"The environmental-nuisance disposal sites Israel built in the Jordan Valley and northern Dead Sea area are primarily intended to serve Israeli governmental authorities – the city of Jerusalem, the settlements in the Jordan Valley and northern Dead Sea, and settlements elsewhere in the West Bank. Establishing the sites in the Jordan Valley enables the disposal to take place far from the territory of the Israeli authorities, saves valuable space for the Israeli governmental authorities, and reduces costs for transporting and handling the material at the disposal sites inside Israel. For many years, Israel has not invested meaningful sums in the sites in the Jordan Valley and northern Dead Sea area. Had it done so, they would be operating in accordance with the relevant regulations and standards applying inside Israel, thus preventing environmental pollution.


North of the Yafit settlement, next to Tirza Reservoir, the Samaria Towns Environmental Association operates the Tovlan waste-disposal site. Alongside it is a fertilizer manufacturing operation that uses the waste from the Tovlan site. The Tovlan site has been operated since the 1990s as a private business, without a plan approved by the regional council, and without infrastructure to prevent ground pollution and emission of greenhouse gases, or a plan to rehabilitate it. In 2004, the Towns Association upgraded and enlarged the facility to give it a “national dimension,” with a capacity of a thousand tons of refuse a day.

Currently, the site is used only by Israeli settlements. In addition to settlements in the Jordan Valley and northern Dead Sea area, large settlements such as Ari’el and the Barkan industrial area also use the site. The site is operated by a subsidiary of a French corporation Veolia, T.M.M. Integrated Recycling Industries, that pays royalties to the Jordan Valley Regional CouncilDispossession and Exploitation : Israel's Policy in the Jordan Valley and Northern Dead Sea, B'tselem, May 2011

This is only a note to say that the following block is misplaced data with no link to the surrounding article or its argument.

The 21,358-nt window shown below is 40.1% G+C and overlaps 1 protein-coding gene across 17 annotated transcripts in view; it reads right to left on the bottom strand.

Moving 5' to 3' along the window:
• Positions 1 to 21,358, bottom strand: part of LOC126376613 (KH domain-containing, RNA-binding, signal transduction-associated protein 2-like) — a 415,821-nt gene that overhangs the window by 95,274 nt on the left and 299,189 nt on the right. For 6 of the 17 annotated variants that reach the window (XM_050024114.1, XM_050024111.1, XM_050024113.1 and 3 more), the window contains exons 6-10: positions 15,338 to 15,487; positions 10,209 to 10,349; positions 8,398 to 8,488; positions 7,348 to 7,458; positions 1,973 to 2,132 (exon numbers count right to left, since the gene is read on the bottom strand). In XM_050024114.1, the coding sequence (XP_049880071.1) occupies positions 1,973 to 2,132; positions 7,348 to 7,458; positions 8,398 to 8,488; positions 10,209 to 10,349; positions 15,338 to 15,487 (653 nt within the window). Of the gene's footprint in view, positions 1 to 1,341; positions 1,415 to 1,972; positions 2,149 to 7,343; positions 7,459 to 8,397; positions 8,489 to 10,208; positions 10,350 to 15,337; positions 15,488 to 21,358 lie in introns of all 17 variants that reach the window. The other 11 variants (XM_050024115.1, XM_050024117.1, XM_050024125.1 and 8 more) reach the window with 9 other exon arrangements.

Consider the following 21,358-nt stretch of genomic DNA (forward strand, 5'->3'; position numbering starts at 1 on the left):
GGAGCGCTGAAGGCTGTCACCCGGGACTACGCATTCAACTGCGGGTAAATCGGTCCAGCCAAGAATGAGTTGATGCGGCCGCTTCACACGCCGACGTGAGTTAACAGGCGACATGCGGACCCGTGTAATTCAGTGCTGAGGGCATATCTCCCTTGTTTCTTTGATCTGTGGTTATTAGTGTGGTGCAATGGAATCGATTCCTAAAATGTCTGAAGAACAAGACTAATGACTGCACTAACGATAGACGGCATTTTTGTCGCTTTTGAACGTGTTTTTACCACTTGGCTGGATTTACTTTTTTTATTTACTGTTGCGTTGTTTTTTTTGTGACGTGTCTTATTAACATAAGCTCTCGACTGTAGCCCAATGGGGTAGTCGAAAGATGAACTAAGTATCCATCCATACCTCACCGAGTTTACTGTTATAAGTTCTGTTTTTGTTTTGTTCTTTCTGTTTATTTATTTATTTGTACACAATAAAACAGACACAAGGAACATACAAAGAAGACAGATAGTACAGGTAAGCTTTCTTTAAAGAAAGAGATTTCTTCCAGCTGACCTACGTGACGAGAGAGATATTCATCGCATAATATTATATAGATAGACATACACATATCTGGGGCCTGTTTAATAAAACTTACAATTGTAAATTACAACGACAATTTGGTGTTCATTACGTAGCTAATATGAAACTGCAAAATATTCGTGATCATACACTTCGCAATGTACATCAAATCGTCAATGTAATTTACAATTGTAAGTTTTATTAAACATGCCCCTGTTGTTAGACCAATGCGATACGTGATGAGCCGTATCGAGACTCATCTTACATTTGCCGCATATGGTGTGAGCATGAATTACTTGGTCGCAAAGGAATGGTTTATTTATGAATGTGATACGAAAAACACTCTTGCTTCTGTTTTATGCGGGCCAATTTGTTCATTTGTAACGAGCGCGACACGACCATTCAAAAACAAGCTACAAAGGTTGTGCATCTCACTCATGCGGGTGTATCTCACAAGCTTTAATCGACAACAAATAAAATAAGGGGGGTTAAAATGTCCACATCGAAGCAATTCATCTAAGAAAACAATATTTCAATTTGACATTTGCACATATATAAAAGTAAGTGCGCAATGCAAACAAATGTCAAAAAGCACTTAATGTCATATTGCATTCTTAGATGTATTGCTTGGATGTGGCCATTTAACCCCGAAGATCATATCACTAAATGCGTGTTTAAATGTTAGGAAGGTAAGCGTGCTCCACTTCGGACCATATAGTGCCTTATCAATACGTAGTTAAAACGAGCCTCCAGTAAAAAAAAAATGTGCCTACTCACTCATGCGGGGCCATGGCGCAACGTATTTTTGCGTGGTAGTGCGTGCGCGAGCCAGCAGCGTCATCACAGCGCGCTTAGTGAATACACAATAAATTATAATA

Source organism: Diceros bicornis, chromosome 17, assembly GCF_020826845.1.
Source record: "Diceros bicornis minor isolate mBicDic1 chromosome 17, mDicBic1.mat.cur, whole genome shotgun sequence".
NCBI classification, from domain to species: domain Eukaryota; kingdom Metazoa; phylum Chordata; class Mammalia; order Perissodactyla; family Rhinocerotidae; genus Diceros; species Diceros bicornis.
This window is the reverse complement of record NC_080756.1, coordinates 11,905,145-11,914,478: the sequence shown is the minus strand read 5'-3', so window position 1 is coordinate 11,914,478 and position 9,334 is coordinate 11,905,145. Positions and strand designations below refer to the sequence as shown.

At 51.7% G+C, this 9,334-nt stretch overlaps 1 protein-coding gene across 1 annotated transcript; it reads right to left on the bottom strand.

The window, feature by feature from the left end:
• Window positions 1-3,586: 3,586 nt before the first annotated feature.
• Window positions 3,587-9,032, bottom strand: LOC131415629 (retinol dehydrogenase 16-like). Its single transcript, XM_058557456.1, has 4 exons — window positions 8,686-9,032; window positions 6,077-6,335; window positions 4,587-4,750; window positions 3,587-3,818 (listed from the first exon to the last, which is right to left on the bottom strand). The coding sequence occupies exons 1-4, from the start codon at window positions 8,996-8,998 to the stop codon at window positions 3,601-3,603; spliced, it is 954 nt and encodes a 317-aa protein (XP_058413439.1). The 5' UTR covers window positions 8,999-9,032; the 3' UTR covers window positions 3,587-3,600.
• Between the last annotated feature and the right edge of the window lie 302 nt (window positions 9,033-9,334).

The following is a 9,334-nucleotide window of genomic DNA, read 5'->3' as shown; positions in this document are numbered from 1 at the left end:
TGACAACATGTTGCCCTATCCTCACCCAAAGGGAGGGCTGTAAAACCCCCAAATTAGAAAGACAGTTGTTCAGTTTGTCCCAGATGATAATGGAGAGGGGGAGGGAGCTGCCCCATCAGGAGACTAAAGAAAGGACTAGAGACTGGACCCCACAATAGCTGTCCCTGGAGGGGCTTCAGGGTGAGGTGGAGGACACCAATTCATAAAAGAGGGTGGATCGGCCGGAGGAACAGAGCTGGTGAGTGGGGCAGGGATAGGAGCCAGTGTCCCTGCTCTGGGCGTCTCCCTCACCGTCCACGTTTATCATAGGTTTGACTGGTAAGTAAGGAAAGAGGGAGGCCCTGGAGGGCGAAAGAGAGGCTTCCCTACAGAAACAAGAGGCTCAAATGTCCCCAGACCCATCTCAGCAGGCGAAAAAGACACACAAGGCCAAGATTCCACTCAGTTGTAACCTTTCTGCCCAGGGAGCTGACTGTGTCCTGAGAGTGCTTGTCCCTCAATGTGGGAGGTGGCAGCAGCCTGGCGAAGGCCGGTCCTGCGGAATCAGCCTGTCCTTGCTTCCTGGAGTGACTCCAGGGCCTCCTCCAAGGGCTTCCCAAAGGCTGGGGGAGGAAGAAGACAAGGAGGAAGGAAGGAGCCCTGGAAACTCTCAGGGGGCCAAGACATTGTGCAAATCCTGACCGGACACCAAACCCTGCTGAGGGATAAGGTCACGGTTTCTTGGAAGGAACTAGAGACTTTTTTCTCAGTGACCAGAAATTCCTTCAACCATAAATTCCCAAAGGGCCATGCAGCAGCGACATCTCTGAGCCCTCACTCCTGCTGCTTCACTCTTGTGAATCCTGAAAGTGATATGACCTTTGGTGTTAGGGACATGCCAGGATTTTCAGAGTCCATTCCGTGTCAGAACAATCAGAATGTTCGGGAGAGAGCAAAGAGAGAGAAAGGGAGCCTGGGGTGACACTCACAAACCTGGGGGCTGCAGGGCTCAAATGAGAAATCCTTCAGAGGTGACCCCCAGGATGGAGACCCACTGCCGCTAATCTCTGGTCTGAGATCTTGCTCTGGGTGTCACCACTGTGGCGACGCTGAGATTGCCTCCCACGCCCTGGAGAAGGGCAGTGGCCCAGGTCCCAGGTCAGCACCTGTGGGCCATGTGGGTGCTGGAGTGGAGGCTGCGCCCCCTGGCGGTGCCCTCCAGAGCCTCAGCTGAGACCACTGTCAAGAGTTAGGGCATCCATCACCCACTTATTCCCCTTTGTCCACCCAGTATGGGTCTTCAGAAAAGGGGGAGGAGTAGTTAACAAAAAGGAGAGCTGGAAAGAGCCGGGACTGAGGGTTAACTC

Veolia's involvement in the Jerusalem Ligh Railway (along with that of Alstom engineers) led to opposition ranging from Irish transport staff refusing to train Israeli recruits for the project to Dutch institutional investors withdrawing funds. A legal case in France had less success. And Veolia has profitable contracts in both Saudi Arabia and Iran.

In London, Palestine solidarity campaigners are lobbying against major waste contracts going to the French firm. They drew some satisfaction in April when the ((April 7) reported "The £1bn battle to deal with hundreds of thousands of tonnes of South West London’s household rubbish has come down to its final two bidders.Viridor and the Waste Recycling Group will now go head-to-head to persuade Croydon, Sutton, Merton and Kingston they have the best solution for 200,000 tonnes of waste produced in the boroughs each year.The four boroughs, which form the South London Waste Partnership(SLWP), hope to announce the winning bid early next year".